Reviewing Darwin Books for Children

by Nan Sincero


I’m a longtime FFRF member living in Marin County, Calif., (just across the Golden Gate Bridge from San Francisco). Marin is known for its natural beauty, excessive wealth, and liberal ideas. One would think it would be easy to find Godless, by Dan Barker, and many other atheist books on the shelves of its county’s libraries. Not.

When I did not find Godless on the shelf or in the county’s library computer system, I asked the librarian for a request card. I filled it out with title, author, etc., and handed it back in. In about a week’s time, I received the card in the mail saying it was ordered. Then about two weeks later I received an e-mail saying the book was at my local branch waiting for me, a 50¢ charge. And after I was finished reading it, it would be available to all. (I highly recommend Godless, by the way.)

I encourage all FFRF’ers to take a trip to your local libraries to request atheist texts. Look for Dan Barker, Richard Dawkins, Sam Harris, Neil deGrasse Tyson, Christopher Hitchens, Daniel Dennett, etc. If you don’t find them, request them. Libraries are a fabulous, and basically free, service. (In the U.S. we pay roughly $1 per year per person in taxes for them.) But, we need libraries that serve the needs of all of its citizens, including atheists.

Darwin’s 200th Birthday has brought us a number of new books on the man, his discoveries, evolution, and the journey of the Beagle. We’ve been hearing a fair amount about the new books for adults, but not much has been mentioned on the new books written about Darwin for children. Below are three reviews.

  • One Beetle Too Many: The Extraordinary Adventures of Charles Darwin

by Kathryn Lasky, Illustrated by Matthew Truman
Candlewick Press, ages 9-12

This book is beautifully written; the illustrations are exceptional (almost 3D) and the information is abundant and accurate. The story covers Darwin’s life and highlights his journey on the Beagle and subsequent research, pointing to specific moments of evolutionary discovery. Lasky describes Darwin’s discoveries and surroundings in detail and with whimsical flair. She also acknowledges Alfred Russel Wallace and addresses the controversy of the Origin of Species. This book is a gem. Keep it in mind next time you’re shopping for a gift.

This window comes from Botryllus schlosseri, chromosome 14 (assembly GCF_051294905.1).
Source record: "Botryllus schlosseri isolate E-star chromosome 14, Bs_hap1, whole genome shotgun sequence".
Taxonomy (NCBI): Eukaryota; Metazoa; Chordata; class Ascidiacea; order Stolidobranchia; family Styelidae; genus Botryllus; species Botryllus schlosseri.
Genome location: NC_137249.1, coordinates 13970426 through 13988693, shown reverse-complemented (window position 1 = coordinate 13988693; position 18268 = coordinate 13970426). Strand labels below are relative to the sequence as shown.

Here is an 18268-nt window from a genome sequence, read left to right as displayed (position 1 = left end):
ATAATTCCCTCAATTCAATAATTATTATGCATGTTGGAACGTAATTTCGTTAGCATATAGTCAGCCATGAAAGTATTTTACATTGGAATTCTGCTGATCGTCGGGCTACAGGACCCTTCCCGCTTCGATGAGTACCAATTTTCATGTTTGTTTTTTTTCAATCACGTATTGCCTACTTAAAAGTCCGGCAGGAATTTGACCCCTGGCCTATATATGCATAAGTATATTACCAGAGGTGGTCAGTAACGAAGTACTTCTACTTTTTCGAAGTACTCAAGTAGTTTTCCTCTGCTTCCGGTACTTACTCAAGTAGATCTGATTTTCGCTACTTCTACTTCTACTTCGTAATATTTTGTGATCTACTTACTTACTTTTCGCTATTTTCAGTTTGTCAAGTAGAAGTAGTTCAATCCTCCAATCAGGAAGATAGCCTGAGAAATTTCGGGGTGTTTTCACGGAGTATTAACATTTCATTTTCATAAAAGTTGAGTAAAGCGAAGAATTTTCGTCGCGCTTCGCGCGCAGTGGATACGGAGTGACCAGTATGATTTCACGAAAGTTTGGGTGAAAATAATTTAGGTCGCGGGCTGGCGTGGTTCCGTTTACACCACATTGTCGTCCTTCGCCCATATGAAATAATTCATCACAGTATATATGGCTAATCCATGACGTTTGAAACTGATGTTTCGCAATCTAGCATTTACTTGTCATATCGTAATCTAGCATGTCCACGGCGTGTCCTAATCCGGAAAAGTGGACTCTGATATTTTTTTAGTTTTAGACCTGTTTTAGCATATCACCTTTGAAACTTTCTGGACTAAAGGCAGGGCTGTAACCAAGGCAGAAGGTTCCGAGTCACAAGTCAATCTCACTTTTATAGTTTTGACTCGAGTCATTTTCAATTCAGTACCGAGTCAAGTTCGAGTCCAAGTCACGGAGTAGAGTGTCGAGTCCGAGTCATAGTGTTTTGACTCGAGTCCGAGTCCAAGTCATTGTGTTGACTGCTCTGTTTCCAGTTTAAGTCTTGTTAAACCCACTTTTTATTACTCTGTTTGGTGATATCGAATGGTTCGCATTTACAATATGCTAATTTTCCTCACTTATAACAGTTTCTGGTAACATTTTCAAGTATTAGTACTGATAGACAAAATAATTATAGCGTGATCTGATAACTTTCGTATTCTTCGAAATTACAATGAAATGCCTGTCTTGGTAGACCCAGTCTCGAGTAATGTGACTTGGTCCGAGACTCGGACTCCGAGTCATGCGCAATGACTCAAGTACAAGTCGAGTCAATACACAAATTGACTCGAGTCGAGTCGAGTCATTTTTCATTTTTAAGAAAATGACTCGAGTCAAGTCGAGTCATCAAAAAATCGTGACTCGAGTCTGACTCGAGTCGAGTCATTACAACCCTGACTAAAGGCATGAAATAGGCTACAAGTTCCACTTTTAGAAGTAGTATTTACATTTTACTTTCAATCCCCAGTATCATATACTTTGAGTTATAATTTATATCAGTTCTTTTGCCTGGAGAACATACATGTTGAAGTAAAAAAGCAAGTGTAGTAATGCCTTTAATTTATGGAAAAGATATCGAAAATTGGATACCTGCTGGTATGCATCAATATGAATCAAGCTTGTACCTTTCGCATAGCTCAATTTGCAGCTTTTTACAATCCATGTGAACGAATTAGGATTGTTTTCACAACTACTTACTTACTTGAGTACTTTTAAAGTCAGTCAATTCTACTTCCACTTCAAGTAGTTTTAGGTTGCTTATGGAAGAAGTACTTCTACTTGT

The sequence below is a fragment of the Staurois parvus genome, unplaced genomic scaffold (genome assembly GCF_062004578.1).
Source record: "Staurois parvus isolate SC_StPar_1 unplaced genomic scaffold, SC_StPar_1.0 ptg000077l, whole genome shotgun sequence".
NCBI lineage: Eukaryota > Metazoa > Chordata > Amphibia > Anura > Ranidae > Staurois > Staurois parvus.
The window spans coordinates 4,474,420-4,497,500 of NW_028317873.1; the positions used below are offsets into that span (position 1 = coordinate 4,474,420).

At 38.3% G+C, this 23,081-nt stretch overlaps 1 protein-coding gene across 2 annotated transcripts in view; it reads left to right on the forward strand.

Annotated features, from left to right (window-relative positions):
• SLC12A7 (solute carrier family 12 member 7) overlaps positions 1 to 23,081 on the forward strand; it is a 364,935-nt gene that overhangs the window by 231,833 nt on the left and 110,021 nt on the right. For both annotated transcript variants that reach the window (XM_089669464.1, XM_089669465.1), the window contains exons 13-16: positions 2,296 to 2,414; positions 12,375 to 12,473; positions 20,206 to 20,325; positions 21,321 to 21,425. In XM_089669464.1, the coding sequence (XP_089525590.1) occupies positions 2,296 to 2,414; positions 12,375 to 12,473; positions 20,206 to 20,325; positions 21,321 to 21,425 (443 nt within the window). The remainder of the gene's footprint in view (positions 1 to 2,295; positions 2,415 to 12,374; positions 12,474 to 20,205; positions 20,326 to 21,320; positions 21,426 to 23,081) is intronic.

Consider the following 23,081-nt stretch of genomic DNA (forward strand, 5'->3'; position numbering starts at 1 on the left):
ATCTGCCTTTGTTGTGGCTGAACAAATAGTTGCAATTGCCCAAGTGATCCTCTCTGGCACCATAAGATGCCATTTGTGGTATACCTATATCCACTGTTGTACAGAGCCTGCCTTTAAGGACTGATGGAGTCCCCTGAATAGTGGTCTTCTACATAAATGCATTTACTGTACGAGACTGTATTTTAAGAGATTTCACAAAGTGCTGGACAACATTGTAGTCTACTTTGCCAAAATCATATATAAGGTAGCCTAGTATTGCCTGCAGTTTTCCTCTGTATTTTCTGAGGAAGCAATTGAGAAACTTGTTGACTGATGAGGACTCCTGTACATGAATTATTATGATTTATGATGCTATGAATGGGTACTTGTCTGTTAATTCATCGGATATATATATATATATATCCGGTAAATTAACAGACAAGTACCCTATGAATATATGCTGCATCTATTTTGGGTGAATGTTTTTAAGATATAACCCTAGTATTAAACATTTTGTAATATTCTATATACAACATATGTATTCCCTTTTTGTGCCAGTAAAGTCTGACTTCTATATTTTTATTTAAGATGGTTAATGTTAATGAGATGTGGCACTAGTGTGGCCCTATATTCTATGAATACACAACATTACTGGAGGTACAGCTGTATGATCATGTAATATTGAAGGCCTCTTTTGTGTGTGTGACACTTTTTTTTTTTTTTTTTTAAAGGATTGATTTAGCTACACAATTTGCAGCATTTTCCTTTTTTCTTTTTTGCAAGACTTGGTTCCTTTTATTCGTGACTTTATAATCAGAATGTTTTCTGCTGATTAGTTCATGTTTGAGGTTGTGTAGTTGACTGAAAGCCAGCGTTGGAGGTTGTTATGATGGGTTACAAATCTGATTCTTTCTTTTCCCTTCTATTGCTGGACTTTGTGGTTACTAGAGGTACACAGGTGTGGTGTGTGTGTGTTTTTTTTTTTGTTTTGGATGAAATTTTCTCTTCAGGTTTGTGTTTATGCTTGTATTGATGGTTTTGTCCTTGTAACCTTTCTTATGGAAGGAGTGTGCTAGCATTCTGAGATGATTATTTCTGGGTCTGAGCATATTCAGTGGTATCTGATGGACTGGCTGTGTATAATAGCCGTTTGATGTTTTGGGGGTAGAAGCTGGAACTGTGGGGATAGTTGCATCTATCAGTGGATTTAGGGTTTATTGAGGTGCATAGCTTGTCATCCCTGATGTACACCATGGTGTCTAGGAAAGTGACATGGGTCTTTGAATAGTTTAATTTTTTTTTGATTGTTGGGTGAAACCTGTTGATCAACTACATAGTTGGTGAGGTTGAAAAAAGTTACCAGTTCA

• What Darwin Saw: The Journey That Changed the World

by Rosalyn Schanzer
National Geographic, ages 9-12

What was National Geographic thinking? This book is an insult to Darwin and the children it was meant to educate and entertain. It’s graphically unsettling, with a mishmash of goofy illustrations and incomplete information. The text is heavy with Darwin quotes, but these brilliant and personal insights are displayed to correspond with anthropomorphized, cartoon-like animals. [i.e., Darwin: “This is the only butterfly I have seen that uses its legs for running” next to an illustration of a male butterfly chasing a female butterfly (complete with silly long eyelashes and a 50’s girly look) who’s screaming, “EEEK!” (This is distasteful on several levels.)] I can’t imagine Darwin, a stickler for accuracy, would be happy with this portrayal. This book dishonors his work. 

  • Charles Darwin

by Alan Gibbons, Illustrated by Leo Brown
Kingfisher, ages 4-8

This is an interesting take on the journey of the Beagle. Right in the beginning, Gibbons states that the book is a diary of a boy: “James and his pet (lemur) are fictional characters that I’ve created. They were not on the Beagle’s voyage, but the people in James’s diary did exist, and the events described are based on what actually happened.” Written for a young age group, it seems like a clever way to tell the story of Darwin and his discoveries, but I did find it a bit disconcerting, considering it’s a story about science.

But, the book covers a lot of ground and is visually pleasing, mixing real photos and illustrations. It is refreshing to see Fitzroy’s three Fuegians mentioned in the text, although it does not truthfully address the political and religious reasons surrounding the incident–somewhat understandable for the age group. After the story by boy James, the book includes sections that detail subjects like, “Life at Sea,” “Darwin’s Specimens” and “19th Century Scientists.” Kudos to Gibbons for listing three 19th century female scientists, but jeers for not mentioning Alfred Russel Wallace. The cover design is elaborate–a 3D iridescent (plastic) blue butterfly sitting atop a navigational chart–seeks to pay homage to Darwin (and sell books). 

Freedom From Religion Foundation